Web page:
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The weather this Saturday was absolutely stunning. I wasn't quite sure where to spend the day, but an aching knee made me go for something familiar. The plan was to ascend Gråeggi and head right back down. I chose to start from Bjørke - the place where I started out when I visited Storegrøeggi almost one year earlier.
In order to save time, I planned to stop by a bakery in Norheimsund and get breakfast and lunch for the trip. There was no bakery in Norheimsund. Not in Øystese either. Wise tongues in Norheimsund suggested I should go to Bergen. I had one chocolate bar in the backpack and figured I wouldn't need more for such a short hike. The temperature had indeed dropped, below zero during the night. A brake test indicated that I should drive carefully, and I reached Bjørke without any further scary moments.
As I headed out from Bjørke 10:45AM, I tried to inspire my dachsund "Troll" to walk. He normally loses inspiration after marking the territory, but today, he walked all the way up to Nyastølen. I put him in the backpack and headed up to the ridge where I had a clear view towards the mountains. The hillside up to Fagraseteggi looked trivial, and I just headed off-trail upwards. As I crossed Fagraseteggi's southwest ridge, a grand view opened up in front of me. Down to my left was the grassy Hestdalen valley, with beautiful autumn colors. Above the valley was Klyvenuten, Pyttafjellet and Gråeggi.
The terrain shifted dramatically as I headed up Fagraseteggi. I had moved away from a grassy hillside to an icy and slippery ridge (facing north). I noticed a distinct gully running up the centre of the mountain and found a path that took me all the way to the base of the gully. The hike up the gully was trivial when the best route was searched for, and I reached the summit 13:40PM.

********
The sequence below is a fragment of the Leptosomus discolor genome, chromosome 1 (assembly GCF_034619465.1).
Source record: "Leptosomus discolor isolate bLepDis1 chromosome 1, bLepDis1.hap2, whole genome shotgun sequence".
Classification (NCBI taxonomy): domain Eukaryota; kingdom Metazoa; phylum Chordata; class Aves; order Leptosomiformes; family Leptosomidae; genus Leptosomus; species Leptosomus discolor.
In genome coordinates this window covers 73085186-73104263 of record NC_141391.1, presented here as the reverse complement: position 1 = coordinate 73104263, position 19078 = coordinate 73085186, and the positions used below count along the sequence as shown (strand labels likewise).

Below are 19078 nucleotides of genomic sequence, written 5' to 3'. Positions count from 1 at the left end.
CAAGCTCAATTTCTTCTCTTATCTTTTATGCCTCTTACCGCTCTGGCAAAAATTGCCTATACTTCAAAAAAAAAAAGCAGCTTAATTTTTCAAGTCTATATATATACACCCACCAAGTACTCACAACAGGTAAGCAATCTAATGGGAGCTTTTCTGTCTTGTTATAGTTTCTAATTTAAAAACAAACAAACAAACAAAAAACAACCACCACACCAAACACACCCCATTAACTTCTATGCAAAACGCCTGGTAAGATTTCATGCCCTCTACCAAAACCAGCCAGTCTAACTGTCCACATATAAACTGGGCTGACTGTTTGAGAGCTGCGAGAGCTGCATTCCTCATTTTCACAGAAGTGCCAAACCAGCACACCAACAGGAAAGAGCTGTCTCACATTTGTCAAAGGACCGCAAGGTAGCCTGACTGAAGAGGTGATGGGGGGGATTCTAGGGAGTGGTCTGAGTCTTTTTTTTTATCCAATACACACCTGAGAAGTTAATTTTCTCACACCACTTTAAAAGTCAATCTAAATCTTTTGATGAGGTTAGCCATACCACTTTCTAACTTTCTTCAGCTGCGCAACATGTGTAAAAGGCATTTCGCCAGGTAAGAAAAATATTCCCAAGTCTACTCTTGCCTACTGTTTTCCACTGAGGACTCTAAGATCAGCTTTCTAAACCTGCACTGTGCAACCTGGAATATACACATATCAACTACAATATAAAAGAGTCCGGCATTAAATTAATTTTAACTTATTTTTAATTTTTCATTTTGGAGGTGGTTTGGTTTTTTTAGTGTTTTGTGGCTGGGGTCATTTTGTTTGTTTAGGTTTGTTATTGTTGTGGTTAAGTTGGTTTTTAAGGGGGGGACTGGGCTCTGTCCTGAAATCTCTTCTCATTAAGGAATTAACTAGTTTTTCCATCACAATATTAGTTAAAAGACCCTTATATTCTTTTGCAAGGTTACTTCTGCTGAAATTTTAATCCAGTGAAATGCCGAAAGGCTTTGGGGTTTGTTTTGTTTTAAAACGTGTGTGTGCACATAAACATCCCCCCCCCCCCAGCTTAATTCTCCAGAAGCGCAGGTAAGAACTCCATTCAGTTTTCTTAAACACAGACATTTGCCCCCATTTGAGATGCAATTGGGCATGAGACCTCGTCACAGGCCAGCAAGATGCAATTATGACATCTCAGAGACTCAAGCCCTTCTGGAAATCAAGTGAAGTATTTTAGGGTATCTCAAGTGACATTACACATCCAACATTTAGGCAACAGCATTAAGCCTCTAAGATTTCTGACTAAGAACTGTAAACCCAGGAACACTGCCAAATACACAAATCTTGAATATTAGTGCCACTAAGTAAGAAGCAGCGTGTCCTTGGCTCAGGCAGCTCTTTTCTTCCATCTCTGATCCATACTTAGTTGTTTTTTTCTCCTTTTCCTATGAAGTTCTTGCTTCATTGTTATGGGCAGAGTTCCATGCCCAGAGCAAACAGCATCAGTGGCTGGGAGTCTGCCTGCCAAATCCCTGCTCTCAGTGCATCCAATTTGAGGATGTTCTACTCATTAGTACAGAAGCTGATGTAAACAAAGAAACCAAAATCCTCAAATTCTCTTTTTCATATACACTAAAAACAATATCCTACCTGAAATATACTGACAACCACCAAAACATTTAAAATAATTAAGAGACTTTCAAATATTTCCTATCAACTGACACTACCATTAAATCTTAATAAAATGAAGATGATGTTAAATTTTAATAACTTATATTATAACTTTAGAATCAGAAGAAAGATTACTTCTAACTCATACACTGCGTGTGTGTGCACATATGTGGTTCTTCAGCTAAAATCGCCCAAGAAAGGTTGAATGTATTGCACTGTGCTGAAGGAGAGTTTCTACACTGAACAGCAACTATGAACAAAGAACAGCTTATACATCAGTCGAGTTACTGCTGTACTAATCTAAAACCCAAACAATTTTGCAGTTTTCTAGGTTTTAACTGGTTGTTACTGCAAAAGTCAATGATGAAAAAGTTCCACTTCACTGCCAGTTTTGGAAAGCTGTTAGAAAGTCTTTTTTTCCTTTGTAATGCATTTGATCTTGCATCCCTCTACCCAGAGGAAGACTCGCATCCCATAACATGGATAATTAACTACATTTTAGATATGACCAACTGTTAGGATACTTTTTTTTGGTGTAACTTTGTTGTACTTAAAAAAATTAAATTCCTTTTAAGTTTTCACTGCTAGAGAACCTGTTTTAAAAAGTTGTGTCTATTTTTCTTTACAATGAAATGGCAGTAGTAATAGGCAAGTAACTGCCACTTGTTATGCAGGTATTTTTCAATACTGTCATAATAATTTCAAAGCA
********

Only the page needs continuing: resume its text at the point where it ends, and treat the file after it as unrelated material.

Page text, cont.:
The views were absolutely great, and I could gaze at familar mountains in all directions. The chocolate bar tasted excellent. Troll had walked on and off up the mountain and had earned lunch. It was quite early in the day, and my knee wasn't all that bad. I looked at Pyttafjellet and tried to figure out a route that would be "economical". I was however not certain that there was a way down from Gråeggi (other than the way I came), and finding out would be fun.
I headed down Gråeggi's west side, which was half-icy and half-dry. After a series of small ledges, things got harder. The mountainside facing Pyttafjellet was all icy. Then I noticed a small corridor to my right and went over to take a look. I was on top of a narrow gully that took me down to 1090m. The gully was all ice, but doable. I was practically down in the valley between Gråeggi and point 1092m, but not quite. A belt of hard snow put a stop to further progress. Actually, it was blue ice with a thin layer of snow. The naked rock was icy and I was forced to proceed westbound.
I had to get off this ridge, as I expected it to drop suddenly into Lake Svartaputten, and eventually, I found a way down to the valley down to my right. This valley led me down to the lake, and a sneaking feeling that I was "trapped" came along. It was easy to tell that there was no way up via the lake's south side, but what about the north? The north side was much more friendly, and a convenient traversing ledge took me up from the lake and directly onto Pyttafjellet. We reached the summit 14:55PM.